- Paperback: 276 pages
- Publisher: University of California Press; First edition (July 26, 2013)
- Language: English
- ISBN-10: 0520280369
- ISBN-13: 978-0520280366
- Product Dimensions: 5.5 x 0.7 x 8.2 inches
- Shipping Weight: 11.2 ounces (View shipping rates and policies)
- Average Customer Review: 18 customer reviews
- Amazon Best Sellers Rank: #279,205 in Books (See Top 100 in Books)
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Eating Bitterness: Stories from the Front Lines of China's Great Urban Migration First Edition
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From the Inside Flap
"Michelle Dammon Loyalka’s Eating Bitterness tells the story of those who are at the bottom of Chinese society, their hopes, struggles, and above all, their perseverance in enduring hardship in life. It’s an untold story and a must-read for anyone who wants to know the real China."―Helen H. Wang, author of The Chinese Dream.
"The great migration in rural China could be the most significant population shift today, influencing business practices, consumer habits, and cultural expectations around the world. Michelle Loyalka takes us behind the stunning demographics into the hearts and minds of the urban pioneers with unforgettable portraits of courage and despair. Her remarkable insight and candor make an indelible impression, erasing any distance between readers and subjects."―Mary Kay Blakely, author of American Mom: Motherhood, Politics, and Humble Pie.
Top customer reviews
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This is strong, absorbing writing that describes the hardships faced by city-village people without infantilizing or romanticizing or turning them into victims. One of my favorite chapters is about a family of farmers-turned-landlords, who are the last to vacate their soon-to-be-demolished building. These 'nail house' stories are popular in western media coverage of China, the residents often portrayed as poor, uselessly defiant victims of greedy developers. But Loyalka shows us how this family has greatly benefited from the purchase of their land, and the only way they've been 'victimized' is by being so financially secure and idle that the head of the family becomes a mahjong/gambling addict. A refreshing take on an often discussed phenomenon. The other stories are similarly engaging, perfect blends of personal narrative and historical/sociological background (just enough for a general reader).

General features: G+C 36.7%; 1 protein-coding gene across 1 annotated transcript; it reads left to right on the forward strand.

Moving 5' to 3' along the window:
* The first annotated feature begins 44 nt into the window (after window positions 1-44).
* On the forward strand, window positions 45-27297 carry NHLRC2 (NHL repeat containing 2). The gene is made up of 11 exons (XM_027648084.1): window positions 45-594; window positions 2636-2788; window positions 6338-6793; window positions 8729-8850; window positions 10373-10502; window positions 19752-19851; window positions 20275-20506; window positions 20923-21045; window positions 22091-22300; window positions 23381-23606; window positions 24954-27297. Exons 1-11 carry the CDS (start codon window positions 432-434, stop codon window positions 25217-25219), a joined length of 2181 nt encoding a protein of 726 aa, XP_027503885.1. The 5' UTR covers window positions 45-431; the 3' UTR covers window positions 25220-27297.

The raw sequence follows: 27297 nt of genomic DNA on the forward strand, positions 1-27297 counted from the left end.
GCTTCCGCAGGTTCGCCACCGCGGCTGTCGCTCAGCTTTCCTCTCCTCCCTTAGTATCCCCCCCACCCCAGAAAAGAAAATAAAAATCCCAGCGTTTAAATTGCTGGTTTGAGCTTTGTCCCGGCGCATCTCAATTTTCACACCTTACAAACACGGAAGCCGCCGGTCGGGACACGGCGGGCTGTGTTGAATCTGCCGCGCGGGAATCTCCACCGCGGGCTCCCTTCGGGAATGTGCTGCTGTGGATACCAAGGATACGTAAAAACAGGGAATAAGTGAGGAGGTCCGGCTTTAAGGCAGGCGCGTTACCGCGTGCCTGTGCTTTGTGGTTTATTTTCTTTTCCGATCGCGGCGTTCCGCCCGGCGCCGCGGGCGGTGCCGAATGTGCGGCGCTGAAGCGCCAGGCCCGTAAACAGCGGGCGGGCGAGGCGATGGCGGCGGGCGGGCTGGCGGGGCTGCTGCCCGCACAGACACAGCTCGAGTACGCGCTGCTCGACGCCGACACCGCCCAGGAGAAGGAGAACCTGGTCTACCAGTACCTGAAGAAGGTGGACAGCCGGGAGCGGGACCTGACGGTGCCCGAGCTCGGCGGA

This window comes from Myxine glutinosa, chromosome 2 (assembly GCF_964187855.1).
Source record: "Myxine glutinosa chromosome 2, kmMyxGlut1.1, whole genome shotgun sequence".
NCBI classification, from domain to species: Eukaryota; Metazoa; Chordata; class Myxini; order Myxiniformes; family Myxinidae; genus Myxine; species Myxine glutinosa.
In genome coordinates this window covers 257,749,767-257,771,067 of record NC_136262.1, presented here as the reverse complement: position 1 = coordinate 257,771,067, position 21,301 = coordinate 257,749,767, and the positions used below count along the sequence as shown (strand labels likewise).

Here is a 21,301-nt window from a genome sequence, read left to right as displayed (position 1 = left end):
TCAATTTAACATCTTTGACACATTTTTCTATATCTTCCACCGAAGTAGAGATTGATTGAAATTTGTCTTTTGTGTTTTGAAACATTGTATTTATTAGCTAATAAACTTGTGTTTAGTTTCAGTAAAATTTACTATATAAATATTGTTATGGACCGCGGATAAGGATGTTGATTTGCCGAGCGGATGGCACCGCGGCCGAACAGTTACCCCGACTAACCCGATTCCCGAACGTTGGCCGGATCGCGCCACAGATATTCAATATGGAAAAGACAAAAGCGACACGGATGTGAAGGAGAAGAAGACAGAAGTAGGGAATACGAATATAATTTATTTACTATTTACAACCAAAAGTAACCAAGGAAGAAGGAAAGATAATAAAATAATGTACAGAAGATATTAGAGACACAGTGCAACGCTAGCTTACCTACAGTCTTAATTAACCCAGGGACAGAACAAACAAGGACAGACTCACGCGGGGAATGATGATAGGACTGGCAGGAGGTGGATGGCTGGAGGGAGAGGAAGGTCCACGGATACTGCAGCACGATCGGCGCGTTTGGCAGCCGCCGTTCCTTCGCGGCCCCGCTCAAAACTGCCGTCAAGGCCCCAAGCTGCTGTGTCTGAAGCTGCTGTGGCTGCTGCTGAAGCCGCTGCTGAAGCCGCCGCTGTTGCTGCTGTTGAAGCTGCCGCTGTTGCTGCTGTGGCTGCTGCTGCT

(My only gripe has nothing to do with the writing, but at how expensive the book is - it's published by a university press - which limits its audience. With such easy, accessible writing, I wish it had gotten a more commercial publisher and wider publicity, like Chang's book. I only heard about Loyalka at all because my husband, a writer, received a review copy of an anthology that included her writing. We were blown away and hunted down her book.)